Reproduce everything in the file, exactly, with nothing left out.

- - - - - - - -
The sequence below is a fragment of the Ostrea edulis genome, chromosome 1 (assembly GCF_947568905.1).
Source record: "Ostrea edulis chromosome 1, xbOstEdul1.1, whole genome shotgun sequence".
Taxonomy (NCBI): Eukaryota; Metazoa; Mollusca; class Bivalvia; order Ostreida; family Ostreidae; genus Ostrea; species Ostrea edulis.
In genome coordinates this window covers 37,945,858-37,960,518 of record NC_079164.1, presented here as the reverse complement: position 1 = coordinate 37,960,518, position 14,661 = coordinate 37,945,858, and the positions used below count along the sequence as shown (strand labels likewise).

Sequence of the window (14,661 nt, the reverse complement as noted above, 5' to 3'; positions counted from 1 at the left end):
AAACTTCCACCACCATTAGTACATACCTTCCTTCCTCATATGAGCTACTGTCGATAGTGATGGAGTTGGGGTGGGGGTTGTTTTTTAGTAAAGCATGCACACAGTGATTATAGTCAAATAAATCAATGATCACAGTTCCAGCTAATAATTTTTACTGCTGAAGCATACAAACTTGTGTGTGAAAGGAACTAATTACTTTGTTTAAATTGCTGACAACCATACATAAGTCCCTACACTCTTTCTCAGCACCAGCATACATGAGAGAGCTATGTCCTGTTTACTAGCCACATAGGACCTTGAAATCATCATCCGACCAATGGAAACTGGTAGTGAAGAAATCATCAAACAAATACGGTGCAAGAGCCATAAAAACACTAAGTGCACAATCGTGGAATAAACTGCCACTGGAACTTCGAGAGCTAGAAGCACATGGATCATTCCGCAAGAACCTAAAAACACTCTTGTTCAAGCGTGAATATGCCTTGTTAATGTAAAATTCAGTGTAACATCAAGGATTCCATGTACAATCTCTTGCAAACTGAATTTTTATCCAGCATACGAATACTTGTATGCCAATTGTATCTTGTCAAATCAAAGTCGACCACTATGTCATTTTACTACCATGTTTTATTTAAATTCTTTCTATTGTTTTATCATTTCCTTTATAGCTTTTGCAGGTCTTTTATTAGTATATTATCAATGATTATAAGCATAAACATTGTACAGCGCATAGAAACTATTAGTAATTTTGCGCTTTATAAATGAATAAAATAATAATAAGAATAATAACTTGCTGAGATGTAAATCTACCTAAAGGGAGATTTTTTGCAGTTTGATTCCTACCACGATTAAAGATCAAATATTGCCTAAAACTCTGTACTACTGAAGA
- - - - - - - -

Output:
The sequence below is a fragment of the Ostrea edulis genome, chromosome 1 (assembly GCF_947568905.1).
Source record: "Ostrea edulis chromosome 1, xbOstEdul1.1, whole genome shotgun sequence".
Taxonomy (NCBI): Eukaryota; Metazoa; Mollusca; class Bivalvia; order Ostreida; family Ostreidae; genus Ostrea; species Ostrea edulis.
In genome coordinates this window covers 37,945,858-37,960,518 of record NC_079164.1, presented here as the reverse complement: position 1 = coordinate 37,960,518, position 14,661 = coordinate 37,945,858, and the positions used below count along the sequence as shown (strand labels likewise).

Sequence of the window (14,661 nt, the reverse complement as noted above, 5' to 3'; positions counted from 1 at the left end):
AAACTTCCACCACCATTAGTACATACCTTCCTTCCTCATATGAGCTACTGTCGATAGTGATGGAGTTGGGGTGGGGGTTGTTTTTTAGTAAAGCATGCACACAGTGATTATAGTCAAATAAATCAATGATCACAGTTCCAGCTAATAATTTTTACTGCTGAAGCATACAAACTTGTGTGTGAAAGGAACTAATTACTTTGTTTAAATTGCTGACAACCATACATAAGTCCCTACACTCTTTCTCAGCACCAGCATACATGAGAGAGCTATGTCCTGTTTACTAGCCACATAGGACCTTGAAATCATCATCCGACCAATGGAAACTGGTAGTGAAGAAATCATCAAACAAATACGGTGCAAGAGCCATAAAAACACTAAGTGCACAATCGTGGAATAAACTGCCACTGGAACTTCGAGAGCTAGAAGCACATGGATCATTCCGCAAGAACCTAAAAACACTCTTGTTCAAGCGTGAATATGCCTTGTTAATGTAAAATTCAGTGTAACATCAAGGATTCCATGTACAATCTCTTGCAAACTGAATTTTTATCCAGCATACGAATACTTGTATGCCAATTGTATCTTGTCAAATCAAAGTCGACCACTATGTCATTTTACTACCATGTTTTATTTAAATTCTTTCTATTGTTTTATCATTTCCTTTATAGCTTTTGCAGGTCTTTTATTAGTATATTATCAATGATTATAAGCATAAACATTGTACAGCGCATAGAAACTATTAGTAATTTTGCGCTTTATAAATGAATAAAATAATAATAAGAATAATAACTTGCTGAGATGTAAATCTACCTAAAGGGAGATTTTTTGCAGTTTGATTCCTACCACGATTAAAGATCAAATATTGCCTAAAACTCTGTACTACTGAAGA